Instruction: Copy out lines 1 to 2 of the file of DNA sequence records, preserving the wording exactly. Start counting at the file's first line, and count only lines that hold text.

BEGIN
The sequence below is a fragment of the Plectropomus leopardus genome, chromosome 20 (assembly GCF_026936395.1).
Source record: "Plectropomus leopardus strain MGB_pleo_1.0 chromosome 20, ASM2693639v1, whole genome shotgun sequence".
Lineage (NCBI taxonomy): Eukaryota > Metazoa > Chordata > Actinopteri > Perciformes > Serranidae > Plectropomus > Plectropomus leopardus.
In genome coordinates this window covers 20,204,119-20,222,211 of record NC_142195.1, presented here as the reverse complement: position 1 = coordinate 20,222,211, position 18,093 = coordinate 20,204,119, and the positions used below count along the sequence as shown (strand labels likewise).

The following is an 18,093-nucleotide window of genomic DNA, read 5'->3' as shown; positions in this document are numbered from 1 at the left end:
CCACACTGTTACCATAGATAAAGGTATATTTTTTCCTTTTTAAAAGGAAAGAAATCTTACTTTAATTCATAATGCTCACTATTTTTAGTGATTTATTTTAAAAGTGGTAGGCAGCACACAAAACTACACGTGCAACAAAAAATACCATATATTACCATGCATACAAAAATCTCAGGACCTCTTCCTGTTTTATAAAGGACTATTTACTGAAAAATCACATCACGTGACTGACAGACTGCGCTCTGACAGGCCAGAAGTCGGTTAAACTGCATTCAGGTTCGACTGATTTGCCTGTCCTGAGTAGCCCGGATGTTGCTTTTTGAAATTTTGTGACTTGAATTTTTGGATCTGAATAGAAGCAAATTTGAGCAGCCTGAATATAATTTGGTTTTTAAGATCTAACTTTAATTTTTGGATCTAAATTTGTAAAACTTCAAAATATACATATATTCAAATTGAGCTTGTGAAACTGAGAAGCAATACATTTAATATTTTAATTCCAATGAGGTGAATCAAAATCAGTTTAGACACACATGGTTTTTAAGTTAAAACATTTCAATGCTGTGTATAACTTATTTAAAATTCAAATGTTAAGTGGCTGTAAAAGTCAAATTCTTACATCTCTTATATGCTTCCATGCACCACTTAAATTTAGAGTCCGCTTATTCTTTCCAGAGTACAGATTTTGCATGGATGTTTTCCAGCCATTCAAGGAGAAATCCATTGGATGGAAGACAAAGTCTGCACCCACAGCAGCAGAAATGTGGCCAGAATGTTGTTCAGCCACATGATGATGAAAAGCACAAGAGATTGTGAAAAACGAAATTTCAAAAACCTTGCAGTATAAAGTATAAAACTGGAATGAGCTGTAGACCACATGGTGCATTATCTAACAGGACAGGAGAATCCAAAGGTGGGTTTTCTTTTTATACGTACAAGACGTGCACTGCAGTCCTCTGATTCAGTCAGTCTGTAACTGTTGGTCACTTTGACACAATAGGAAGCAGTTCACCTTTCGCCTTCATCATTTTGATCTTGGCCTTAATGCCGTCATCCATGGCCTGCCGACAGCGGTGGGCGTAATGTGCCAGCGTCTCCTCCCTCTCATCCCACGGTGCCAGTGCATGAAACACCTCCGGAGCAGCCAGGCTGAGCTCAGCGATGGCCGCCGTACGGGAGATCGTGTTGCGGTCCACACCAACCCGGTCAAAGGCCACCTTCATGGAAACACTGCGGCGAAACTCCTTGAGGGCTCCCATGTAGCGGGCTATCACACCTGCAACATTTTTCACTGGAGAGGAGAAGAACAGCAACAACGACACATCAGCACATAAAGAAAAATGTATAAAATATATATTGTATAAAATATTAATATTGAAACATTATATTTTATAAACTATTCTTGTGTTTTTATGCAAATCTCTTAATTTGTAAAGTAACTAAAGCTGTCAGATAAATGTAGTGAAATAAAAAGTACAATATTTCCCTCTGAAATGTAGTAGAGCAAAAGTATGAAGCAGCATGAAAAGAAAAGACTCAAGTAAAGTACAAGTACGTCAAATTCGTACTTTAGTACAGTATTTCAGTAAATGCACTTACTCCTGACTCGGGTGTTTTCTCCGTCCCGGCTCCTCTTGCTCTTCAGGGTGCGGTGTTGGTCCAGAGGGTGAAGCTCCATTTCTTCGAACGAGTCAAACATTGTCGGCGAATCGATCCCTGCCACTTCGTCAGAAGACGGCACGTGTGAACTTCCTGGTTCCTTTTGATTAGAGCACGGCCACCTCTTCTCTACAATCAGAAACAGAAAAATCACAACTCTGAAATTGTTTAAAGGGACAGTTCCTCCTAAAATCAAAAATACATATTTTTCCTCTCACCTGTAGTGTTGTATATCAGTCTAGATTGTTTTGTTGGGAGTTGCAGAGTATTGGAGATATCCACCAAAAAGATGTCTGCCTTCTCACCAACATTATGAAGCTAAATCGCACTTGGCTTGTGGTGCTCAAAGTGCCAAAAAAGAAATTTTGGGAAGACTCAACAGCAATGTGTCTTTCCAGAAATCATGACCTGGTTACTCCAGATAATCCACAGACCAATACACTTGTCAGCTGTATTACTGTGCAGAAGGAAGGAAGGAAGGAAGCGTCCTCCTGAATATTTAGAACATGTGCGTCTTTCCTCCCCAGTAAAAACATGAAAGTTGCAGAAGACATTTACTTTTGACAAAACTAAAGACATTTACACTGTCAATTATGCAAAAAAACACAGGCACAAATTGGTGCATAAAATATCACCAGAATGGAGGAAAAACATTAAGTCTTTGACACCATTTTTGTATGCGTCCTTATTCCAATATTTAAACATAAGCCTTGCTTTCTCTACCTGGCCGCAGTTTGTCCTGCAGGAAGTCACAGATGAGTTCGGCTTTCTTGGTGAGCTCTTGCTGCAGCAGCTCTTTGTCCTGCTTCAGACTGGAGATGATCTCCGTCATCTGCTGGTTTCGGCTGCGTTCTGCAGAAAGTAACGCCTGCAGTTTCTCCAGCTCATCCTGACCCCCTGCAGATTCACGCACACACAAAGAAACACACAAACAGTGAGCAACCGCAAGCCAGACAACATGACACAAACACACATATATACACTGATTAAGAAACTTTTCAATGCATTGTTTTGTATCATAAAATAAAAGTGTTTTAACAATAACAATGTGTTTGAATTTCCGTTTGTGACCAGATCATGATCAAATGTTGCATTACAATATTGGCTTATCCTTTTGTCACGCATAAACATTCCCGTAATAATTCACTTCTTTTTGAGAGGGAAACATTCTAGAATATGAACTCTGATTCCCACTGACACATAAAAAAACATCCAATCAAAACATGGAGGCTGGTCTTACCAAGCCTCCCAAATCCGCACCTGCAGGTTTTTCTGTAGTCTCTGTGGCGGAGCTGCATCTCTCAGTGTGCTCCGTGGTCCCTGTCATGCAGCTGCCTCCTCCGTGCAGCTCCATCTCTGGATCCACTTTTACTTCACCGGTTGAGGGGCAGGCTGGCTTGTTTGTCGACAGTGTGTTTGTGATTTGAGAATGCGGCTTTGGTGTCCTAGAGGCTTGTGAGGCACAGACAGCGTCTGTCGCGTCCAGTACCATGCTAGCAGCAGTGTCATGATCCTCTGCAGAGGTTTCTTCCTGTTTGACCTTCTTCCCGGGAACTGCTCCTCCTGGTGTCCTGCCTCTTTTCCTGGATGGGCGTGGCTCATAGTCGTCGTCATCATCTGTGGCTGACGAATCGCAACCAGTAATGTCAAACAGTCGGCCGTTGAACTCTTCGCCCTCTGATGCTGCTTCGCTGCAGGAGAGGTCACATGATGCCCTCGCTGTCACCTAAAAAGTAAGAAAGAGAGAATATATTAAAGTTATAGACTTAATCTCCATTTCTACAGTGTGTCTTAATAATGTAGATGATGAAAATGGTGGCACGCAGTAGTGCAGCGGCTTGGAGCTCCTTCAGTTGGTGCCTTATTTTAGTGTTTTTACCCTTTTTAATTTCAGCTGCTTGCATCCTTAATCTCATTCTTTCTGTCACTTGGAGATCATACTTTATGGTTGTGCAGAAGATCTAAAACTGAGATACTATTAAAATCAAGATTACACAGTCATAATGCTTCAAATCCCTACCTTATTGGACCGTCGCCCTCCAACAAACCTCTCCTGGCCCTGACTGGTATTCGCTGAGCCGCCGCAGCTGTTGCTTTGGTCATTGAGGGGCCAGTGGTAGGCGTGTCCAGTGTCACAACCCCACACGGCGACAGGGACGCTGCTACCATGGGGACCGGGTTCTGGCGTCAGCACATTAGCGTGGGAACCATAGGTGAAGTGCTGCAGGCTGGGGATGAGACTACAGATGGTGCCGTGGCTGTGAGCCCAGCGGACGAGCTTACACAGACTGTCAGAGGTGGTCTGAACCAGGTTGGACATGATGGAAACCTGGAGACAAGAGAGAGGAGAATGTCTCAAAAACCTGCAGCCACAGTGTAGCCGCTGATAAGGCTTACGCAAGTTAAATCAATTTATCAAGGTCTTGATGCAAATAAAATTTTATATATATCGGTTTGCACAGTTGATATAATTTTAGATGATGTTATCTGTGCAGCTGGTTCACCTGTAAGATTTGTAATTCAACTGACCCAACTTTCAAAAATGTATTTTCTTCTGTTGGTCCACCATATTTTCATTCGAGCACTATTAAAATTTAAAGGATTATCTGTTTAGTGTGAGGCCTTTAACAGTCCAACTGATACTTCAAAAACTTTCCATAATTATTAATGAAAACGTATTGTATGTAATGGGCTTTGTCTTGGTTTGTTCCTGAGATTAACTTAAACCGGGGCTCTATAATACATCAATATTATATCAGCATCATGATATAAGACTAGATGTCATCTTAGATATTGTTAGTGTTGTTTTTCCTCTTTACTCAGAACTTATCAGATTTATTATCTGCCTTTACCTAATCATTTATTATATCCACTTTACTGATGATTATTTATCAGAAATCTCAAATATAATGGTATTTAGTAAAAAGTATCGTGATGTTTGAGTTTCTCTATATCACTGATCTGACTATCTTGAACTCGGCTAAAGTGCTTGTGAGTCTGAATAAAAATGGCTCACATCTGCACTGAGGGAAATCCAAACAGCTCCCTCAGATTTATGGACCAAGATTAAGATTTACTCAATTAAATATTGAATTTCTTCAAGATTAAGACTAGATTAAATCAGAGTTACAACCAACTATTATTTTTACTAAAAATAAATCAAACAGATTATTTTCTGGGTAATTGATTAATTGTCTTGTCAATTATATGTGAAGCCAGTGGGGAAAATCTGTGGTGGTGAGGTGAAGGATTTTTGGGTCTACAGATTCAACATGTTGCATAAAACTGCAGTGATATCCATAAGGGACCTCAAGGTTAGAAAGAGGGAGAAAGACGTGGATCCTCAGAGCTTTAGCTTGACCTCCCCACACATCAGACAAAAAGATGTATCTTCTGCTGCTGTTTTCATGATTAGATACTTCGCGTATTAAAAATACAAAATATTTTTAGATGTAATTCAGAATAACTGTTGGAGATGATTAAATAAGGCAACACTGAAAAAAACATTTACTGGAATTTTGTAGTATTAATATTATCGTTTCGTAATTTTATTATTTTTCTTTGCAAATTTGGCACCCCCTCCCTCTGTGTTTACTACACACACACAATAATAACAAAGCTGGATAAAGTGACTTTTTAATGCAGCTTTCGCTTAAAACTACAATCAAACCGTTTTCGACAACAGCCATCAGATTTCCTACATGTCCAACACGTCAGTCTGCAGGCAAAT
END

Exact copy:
The sequence below is a fragment of the Plectropomus leopardus genome, chromosome 20 (assembly GCF_026936395.1).
Source record: "Plectropomus leopardus strain MGB_pleo_1.0 chromosome 20, ASM2693639v1, whole genome shotgun sequence".